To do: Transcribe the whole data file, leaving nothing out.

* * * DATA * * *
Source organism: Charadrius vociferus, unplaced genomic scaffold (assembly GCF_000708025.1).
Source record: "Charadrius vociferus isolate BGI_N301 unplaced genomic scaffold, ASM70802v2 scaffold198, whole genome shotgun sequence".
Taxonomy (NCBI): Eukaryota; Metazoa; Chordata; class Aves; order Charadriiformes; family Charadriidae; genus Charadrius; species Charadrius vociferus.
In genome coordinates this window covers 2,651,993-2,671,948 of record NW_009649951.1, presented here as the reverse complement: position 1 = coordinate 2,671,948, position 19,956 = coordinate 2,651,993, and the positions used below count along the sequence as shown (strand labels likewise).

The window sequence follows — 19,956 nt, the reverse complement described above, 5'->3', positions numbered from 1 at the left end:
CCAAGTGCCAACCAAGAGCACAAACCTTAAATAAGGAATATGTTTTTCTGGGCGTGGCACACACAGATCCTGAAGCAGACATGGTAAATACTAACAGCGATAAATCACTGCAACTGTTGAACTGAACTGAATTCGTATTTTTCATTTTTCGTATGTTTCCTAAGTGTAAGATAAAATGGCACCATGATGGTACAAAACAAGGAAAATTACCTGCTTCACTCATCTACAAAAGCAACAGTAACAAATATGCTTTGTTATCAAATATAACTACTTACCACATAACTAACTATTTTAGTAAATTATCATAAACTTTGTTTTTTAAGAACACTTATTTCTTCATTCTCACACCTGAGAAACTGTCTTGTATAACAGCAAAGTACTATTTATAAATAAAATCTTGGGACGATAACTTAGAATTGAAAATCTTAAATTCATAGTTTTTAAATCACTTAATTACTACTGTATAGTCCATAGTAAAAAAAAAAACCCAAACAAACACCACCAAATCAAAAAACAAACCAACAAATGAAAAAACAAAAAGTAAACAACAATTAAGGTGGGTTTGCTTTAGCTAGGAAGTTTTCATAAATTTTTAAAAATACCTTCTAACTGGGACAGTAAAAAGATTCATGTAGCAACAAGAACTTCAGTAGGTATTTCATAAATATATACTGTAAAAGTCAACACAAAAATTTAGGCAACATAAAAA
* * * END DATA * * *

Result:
Source organism: Charadrius vociferus, unplaced genomic scaffold (assembly GCF_000708025.1).
Source record: "Charadrius vociferus isolate BGI_N301 unplaced genomic scaffold, ASM70802v2 scaffold198, whole genome shotgun sequence".
Taxonomy (NCBI): Eukaryota; Metazoa; Chordata; class Aves; order Charadriiformes; family Charadriidae; genus Charadrius; species Charadrius vociferus.
In genome coordinates this window covers 2,651,993-2,671,948 of record NW_009649951.1, presented here as the reverse complement: position 1 = coordinate 2,671,948, position 19,956 = coordinate 2,651,993, and the positions used below count along the sequence as shown (strand labels likewise).

The window sequence follows — 19,956 nt, the reverse complement described above, 5'->3', positions numbered from 1 at the left end:
CCAAGTGCCAACCAAGAGCACAAACCTTAAATAAGGAATATGTTTTTCTGGGCGTGGCACACACAGATCCTGAAGCAGACATGGTAAATACTAACAGCGATAAATCACTGCAACTGTTGAACTGAACTGAATTCGTATTTTTCATTTTTCGTATGTTTCCTAAGTGTAAGATAAAATGGCACCATGATGGTACAAAACAAGGAAAATTACCTGCTTCACTCATCTACAAAAGCAACAGTAACAAATATGCTTTGTTATCAAATATAACTACTTACCACATAACTAACTATTTTAGTAAATTATCATAAACTTTGTTTTTTAAGAACACTTATTTCTTCATTCTCACACCTGAGAAACTGTCTTGTATAACAGCAAAGTACTATTTATAAATAAAATCTTGGGACGATAACTTAGAATTGAAAATCTTAAATTCATAGTTTTTAAATCACTTAATTACTACTGTATAGTCCATAGTAAAAAAAAAAACCCAAACAAACACCACCAAATCAAAAAACAAACCAACAAATGAAAAAACAAAAAGTAAACAACAATTAAGGTGGGTTTGCTTTAGCTAGGAAGTTTTCATAAATTTTTAAAAATACCTTCTAACTGGGACAGTAAAAAGATTCATGTAGCAACAAGAACTTCAGTAGGTATTTCATAAATATATACTGTAAAAGTCAACACAAAAATTTAGGCAACATAAAAA